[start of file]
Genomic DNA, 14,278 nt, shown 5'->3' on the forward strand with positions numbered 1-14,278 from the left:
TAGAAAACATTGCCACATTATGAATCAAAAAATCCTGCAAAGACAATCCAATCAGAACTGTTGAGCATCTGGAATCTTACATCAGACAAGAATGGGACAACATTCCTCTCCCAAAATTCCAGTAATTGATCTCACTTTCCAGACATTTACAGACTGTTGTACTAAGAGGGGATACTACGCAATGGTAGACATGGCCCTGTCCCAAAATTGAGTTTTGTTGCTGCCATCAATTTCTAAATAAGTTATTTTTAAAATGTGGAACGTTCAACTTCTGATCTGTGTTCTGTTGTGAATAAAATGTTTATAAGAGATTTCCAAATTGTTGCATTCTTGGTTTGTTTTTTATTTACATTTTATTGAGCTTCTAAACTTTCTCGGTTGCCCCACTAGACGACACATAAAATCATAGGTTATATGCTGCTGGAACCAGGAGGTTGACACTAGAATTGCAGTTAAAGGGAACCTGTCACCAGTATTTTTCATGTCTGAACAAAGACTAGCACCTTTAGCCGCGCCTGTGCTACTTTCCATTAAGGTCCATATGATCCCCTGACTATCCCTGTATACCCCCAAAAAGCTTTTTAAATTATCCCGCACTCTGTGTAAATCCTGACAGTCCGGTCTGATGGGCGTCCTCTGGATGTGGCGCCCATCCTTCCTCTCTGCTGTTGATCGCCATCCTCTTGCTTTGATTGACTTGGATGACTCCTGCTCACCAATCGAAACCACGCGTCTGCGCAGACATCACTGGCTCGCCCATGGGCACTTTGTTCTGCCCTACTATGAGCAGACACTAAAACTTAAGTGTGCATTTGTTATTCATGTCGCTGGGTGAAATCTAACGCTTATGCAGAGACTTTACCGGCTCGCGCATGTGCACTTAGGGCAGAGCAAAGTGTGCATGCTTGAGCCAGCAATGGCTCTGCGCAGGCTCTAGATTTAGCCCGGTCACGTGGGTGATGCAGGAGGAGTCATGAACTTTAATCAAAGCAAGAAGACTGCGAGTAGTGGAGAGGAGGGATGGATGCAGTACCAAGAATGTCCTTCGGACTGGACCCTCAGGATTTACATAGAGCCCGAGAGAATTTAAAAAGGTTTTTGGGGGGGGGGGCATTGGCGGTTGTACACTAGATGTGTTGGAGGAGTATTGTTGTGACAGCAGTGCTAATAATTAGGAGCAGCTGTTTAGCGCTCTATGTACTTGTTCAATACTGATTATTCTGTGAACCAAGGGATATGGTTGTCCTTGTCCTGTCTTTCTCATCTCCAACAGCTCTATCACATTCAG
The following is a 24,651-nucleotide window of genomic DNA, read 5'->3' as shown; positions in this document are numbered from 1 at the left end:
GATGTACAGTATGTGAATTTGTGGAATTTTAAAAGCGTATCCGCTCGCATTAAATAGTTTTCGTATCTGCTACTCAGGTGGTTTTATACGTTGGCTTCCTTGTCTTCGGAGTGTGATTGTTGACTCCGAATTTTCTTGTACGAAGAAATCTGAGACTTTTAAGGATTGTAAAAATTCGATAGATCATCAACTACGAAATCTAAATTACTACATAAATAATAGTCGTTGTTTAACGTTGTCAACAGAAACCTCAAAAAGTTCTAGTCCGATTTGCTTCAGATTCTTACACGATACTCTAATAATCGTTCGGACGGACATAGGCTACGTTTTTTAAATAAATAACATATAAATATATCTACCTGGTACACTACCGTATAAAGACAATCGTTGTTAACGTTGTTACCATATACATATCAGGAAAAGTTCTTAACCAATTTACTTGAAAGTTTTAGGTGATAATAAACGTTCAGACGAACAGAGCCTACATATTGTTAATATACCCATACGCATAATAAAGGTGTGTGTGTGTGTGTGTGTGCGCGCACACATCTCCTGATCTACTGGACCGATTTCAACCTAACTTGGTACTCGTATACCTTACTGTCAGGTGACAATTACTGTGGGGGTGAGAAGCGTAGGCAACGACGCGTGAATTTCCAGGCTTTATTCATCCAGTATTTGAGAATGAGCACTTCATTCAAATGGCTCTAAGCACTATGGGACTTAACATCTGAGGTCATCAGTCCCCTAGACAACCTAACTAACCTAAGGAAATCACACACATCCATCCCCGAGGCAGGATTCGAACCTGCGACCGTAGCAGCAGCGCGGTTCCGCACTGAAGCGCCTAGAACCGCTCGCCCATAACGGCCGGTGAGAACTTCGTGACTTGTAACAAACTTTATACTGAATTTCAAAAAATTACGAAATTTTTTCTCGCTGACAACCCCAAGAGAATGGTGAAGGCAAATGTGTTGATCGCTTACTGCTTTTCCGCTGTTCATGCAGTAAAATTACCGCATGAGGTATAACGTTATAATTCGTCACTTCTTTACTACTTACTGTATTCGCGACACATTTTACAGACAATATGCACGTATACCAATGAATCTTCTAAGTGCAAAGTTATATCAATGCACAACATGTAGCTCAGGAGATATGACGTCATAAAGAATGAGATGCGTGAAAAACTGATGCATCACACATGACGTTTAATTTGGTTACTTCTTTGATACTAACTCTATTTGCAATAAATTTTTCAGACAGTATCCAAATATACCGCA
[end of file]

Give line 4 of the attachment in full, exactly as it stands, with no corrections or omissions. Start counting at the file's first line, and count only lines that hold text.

GATGTACAGTATGTGAATTTGTGGAATTTTAAAAGCGTATCCGCTCGCATTAAATAGTTTTCGTATCTGCTACTCAGGTGGTTTTATACGTTGGCTTCCTTGTCTTCGGAGTGTGATTGTTGACTCCGAATTTTCTTGTACGAAGAAATCTGAGACTTTTAAGGATTGTAAAAATTCGATAGATCATCAACTACGAAATCTAAATTACTACATAAATAATAGTCGTTGTTTAACGTTGTCAACAGAAACCTCAAAAAGTTCTAGTCCGATTTGCTTCAGATTCTTACACGATACTCTAATAATCGTTCGGACGGACATAGGCTACGTTTTTTAAATAAATAACATATAAATATATCTACCTGGTACACTACCGTATAAAGACAATCGTTGTTAACGTTGTTACCATATACATATCAGGAAAAGTTCTTAACCAATTTACTTGAAAGTTTTAGGTGATAATAAACGTTCAGACGAACAGAGCCTACATATTGTTAATATACCCATACGCATAATAAAGGTGTGTGTGTGTGTGTGTGTGCGCGCACACATCTCCTGATCTACTGGACCGATTTCAACCTAACTTGGTACTCGTATACCTTACTGTCAGGTGACAATTACTGTGGGGGTGAGAAGCGTAGGCAACGACGCGTGAATTTCCAGGCTTTATTCATCCAGTATTTGAGAATGAGCACTTCATTCAAATGGCTCTAAGCACTATGGGACTTAACATCTGAGGTCATCAGTCCCCTAGACAACCTAACTAACCTAAGGAAATCACACACATCCATCCCCGAGGCAGGATTCGAACCTGCGACCGTAGCAGCAGCGCGGTTCCGCACTGAAGCGCCTAGAACCGCTCGCCCATAACGGCCGGTGAGAACTTCGTGACTTGTAACAAACTTTATACTGAATTTCAAAAAATTACGAAATTTTTTCTCGCTGACAACCCCAAGAGAATGGTGAAGGCAAATGTGTTGATCGCTTACTGCTTTTCCGCTGTTCATGCAGTAAAATTACCGCATGAGGTATAACGTTATAATTCGTCACTTCTTTACTACTTACTGTATTCGCGACACATTTTACAGACAATATGCACGTATACCAATGAATCTTCTAAGTGCAAAGTTATATCAATGCACAACATGTAGCTCAGGAGATATGACGTCATAAAGAATGAGATGCGTGAAAAACTGATGCATCACACATGACGTTTAATTTGGTTACTTCTTTGATACTAACTCTATTTGCAATAAATTTTTCAGACAGTATCCAAATATACCGCA